One Team, One Stat: Losing the other four factors in Philadelphia
NBA.com’s John Schuhmann gets you ready for the 2016-17 season with a key stat for each team in the league and shows you why it matters. Today, we look at the Philadelphia 76ers, who didn’t do enough in the margins.
The Philadelphia 76ers averaged 2.9 fewer scoring chances than their opponents last season, the biggest deficit in the league.
The Sixers averaged 1.7 fewer offensive rebounds and 1.2 more turnovers than their opponents. When it came to those two categories, they were only decent (not in the bottom four of the league) in regard to forcing the latter. And to make matters worse, the Sixers were outscored by 399 points (almost five points per game) at the free throw line, the biggest deficit of the last five seasons.
Shooting is the most important thing in basketball, and the Sixers have been the league’s worst shooting team over the last three years, with an effective field goal percentage of 47.4 percent. Last season, they were particularly bad between the restricted area and the 3-point line.
And the Sixers exacerbated their shooting issues by getting beat badly in all the other factors of efficiency last season. They got beat in the turnover battle, they got beat on the glass, and they got beat at the line. They actually had the league’s biggest decrease in turnover rate (1.7 fewer per 100 possessions than they committed in 2014-15), but still ranked 29th at 16.2 per 100 possessions.
Even though they ranked 13th in forcing turnovers, that was the area were they suffered their biggest regression from the year before. After playing decent defense in the ’14-15 season – ranking second in opponent turnover rate and 13th in defensive efficiency – they took a big step backward on that end of the floor.
This is the season the Sixers are supposed to finally take a step forward. They’ve certainly upgraded their talent and should shoot better than they ever have under Brett Brown. But there’s also a lot of room for improvement in the margins.
Better shooting won’t get them where they want to go unless they also do a better job of taking care of the ball, rebounding, and keeping their opponents off the free throw line.
10 MORE SIXERS NOTES
Went 1-46 against teams that finished with winning records last season. The only win was against Portland on Jan. 16.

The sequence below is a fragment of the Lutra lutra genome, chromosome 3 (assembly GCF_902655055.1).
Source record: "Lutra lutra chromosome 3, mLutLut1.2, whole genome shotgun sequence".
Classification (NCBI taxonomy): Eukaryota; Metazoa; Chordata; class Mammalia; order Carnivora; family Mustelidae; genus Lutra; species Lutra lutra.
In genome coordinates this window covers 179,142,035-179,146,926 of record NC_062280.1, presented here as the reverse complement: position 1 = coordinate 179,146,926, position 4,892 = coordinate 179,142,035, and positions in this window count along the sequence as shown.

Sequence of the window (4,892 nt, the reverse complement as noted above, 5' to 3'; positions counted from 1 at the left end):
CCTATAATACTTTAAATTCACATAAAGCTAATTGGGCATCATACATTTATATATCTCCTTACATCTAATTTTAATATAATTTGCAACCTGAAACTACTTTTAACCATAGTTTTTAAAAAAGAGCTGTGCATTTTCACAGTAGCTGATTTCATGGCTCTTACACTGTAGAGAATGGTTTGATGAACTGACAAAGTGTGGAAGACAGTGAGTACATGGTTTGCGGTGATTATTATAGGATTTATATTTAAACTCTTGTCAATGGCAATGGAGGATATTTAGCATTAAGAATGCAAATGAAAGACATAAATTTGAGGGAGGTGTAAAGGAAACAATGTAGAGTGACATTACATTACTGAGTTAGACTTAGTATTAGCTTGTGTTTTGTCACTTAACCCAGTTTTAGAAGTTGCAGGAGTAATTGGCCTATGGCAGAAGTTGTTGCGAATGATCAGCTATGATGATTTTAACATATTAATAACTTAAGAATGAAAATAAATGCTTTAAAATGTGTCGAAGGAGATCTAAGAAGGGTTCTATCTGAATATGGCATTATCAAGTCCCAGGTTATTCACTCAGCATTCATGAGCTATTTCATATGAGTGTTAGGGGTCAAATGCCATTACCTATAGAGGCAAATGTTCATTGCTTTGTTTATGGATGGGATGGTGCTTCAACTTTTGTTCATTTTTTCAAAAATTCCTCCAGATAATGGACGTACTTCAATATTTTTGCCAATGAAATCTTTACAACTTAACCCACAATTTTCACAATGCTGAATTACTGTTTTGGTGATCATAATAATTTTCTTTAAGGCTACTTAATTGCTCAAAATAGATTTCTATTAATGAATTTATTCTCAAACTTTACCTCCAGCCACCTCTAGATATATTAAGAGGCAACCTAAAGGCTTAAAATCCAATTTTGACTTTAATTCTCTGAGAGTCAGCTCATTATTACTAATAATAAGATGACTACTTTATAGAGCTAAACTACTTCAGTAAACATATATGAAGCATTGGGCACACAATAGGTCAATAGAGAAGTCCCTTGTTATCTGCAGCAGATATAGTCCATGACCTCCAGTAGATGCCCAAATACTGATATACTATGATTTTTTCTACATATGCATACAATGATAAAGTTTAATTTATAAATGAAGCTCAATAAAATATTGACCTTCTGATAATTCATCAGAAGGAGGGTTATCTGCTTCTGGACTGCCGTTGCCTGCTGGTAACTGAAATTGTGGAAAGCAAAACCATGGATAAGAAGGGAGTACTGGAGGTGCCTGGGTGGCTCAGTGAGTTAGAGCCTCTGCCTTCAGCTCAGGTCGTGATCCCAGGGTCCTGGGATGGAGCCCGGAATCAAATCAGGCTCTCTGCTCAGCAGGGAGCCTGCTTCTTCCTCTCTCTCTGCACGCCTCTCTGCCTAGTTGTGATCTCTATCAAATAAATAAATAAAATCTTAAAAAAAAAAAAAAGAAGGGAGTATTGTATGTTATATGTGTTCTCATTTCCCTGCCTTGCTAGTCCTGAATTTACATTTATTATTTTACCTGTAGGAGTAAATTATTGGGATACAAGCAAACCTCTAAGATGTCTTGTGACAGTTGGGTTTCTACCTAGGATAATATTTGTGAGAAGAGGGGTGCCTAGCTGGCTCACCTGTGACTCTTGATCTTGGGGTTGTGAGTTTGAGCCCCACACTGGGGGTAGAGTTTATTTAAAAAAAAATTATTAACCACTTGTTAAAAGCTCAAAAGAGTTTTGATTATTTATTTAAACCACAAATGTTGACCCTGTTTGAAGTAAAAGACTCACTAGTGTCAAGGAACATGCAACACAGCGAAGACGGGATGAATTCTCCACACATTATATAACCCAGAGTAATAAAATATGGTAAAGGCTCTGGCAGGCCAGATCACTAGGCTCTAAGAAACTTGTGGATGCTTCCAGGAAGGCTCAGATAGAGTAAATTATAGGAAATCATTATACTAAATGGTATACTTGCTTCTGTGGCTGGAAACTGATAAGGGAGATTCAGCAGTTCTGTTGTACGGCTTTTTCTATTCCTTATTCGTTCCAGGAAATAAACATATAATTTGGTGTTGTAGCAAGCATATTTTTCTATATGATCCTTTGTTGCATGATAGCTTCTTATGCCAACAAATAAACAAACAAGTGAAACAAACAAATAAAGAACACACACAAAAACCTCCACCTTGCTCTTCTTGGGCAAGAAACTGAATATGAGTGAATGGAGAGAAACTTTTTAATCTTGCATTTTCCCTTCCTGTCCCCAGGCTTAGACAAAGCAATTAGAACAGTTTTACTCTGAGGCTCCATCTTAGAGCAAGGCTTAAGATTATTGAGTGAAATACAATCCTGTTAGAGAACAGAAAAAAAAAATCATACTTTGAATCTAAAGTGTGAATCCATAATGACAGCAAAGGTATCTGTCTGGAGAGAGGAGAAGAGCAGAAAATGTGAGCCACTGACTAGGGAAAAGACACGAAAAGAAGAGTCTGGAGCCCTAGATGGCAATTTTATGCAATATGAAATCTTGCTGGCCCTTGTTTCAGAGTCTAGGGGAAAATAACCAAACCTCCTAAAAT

Led the league with 37.1 drives per game, but had the league’s lowest points per possession (1.06) and highest turnover rate (8.7 per 100 possessions) on drives.
Were much better offensively (5.9 points per 100 possessions) and much worse defensively (5.8 points per 100 possessions) after the All-Star break than they were before the break.
According to SportVU, the Sixers recorded secondary assists on only 19.0 percent of their assists, the second lowest rate in the league. Only the Lakers (18.5 percent) had a lower rate.
Allowed their opponents to get 15.3 percent of their shots in the first six seconds of the shot clock, the second highest rate in the league.
Their opponents shot 42.5 percent on corner 3s, the highest opponent mark in the league.
Nerlens Noel had an effective field goal percentage of 52.2 percent last season, up from 46.2 percent in ’14-15. That (+6.0%) was the league’s second biggest increase among players with at least 500 FGA both seasons.
Were outscored by 20.0 points per 100 possessions in 696 minutes with Noel and Jahlil Okafor on the floor together, though that wasn’t their worst two-man combo. Overall, they were outscored by 16.6 points per 100 possessions with Okafor on the floor, but by just 5.8 with him off the floor.
Jerryd Bayless had an effective field goal percentage of 68.6 percent on catch-and-shoot jumpers and 40.2 percent on pull-up jumpers. That was the third biggest difference among players with at least 100 attempts of each.
Robert Covington was one of two players that took at least 500 total shots last season with a ratio of 3-point attempts to mid-range attempts higher than 10.
NBA TV’s Sixers preview premieres at 6:30 p.m. ET on Wednesday, Oct. 19.
John Schuhmann is a staff writer for NBA.com. You can e-mail him here and follow him on Twitter.
The views on this page do not necessarily reflect the views of the NBA, its clubs or Turner Broadcasting.